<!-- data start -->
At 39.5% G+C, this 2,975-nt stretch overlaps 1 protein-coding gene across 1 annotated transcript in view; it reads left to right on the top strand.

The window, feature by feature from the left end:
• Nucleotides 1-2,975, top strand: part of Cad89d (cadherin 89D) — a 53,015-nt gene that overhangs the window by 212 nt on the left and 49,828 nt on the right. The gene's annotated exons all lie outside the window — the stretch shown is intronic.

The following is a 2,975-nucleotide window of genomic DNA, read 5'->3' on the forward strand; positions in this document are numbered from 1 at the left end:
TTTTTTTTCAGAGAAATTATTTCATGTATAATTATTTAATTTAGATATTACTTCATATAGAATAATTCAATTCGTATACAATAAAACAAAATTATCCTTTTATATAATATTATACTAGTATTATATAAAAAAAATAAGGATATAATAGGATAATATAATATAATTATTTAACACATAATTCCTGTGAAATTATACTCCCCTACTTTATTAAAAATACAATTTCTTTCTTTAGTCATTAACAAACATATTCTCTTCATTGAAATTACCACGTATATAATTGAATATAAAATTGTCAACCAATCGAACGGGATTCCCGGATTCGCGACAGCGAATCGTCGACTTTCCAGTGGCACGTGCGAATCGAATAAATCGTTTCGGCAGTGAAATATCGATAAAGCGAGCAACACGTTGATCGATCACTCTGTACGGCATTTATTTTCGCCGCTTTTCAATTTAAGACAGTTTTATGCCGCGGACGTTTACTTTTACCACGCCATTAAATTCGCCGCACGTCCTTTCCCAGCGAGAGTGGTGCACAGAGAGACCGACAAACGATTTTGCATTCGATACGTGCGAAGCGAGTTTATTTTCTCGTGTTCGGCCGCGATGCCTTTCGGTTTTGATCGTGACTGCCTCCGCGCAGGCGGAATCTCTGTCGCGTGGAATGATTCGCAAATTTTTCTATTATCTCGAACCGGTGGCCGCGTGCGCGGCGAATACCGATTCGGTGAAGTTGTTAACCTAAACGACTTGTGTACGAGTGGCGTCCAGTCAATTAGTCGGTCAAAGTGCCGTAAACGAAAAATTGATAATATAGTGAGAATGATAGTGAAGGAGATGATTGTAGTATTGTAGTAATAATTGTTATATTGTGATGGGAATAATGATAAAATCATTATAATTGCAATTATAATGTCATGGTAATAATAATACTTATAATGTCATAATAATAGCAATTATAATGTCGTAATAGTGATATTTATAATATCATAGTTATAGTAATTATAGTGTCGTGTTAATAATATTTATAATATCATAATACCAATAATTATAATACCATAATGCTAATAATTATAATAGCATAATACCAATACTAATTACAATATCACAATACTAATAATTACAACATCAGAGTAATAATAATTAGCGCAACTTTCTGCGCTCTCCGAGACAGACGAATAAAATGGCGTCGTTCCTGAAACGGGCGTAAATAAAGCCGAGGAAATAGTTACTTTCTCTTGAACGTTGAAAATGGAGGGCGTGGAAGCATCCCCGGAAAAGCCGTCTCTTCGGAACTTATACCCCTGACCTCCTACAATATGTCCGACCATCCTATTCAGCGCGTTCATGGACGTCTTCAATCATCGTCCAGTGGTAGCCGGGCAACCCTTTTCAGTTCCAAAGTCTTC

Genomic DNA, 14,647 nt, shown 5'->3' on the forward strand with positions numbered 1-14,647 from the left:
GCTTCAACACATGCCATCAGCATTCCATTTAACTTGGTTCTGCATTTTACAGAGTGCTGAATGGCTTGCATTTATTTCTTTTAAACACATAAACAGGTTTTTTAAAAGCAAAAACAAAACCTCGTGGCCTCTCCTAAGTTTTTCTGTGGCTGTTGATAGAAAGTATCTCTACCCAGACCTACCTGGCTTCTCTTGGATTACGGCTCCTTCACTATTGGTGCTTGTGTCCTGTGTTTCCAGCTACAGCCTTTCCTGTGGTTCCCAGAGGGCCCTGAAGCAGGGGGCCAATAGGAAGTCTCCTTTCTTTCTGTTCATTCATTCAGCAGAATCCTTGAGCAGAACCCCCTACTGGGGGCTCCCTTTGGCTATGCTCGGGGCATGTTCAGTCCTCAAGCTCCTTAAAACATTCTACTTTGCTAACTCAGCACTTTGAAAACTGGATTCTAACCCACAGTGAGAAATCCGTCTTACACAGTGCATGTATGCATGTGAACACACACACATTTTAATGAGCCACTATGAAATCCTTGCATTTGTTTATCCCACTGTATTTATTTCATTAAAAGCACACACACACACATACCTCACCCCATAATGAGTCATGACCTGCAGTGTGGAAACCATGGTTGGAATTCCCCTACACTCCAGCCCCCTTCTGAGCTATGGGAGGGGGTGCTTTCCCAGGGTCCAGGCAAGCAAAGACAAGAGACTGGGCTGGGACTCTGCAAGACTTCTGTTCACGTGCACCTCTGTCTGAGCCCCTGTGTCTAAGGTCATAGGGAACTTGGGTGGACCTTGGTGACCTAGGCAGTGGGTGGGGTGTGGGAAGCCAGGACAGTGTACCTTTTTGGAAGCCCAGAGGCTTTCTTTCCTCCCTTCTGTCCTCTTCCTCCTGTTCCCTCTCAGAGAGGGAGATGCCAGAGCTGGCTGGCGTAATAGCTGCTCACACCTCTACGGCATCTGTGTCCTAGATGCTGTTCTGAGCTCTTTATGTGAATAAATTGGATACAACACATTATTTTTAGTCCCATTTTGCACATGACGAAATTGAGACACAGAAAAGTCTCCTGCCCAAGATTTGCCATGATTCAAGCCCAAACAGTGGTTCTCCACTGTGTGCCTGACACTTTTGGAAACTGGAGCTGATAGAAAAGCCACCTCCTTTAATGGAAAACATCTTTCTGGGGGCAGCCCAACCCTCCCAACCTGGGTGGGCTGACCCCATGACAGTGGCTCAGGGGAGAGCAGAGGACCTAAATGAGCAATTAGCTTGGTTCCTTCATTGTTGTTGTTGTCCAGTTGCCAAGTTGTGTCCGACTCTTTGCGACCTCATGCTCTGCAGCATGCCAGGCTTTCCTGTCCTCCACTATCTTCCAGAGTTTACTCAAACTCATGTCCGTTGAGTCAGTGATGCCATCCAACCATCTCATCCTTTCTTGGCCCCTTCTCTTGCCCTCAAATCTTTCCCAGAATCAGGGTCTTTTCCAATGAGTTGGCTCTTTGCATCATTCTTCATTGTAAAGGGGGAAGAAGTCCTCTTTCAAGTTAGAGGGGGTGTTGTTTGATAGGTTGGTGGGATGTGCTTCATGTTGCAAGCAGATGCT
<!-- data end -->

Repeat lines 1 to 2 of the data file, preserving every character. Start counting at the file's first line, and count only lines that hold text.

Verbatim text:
At 39.5% G+C, this 2,975-nt stretch overlaps 1 protein-coding gene across 1 annotated transcript in view; it reads left to right on the top strand.

The window, feature by feature from the left end: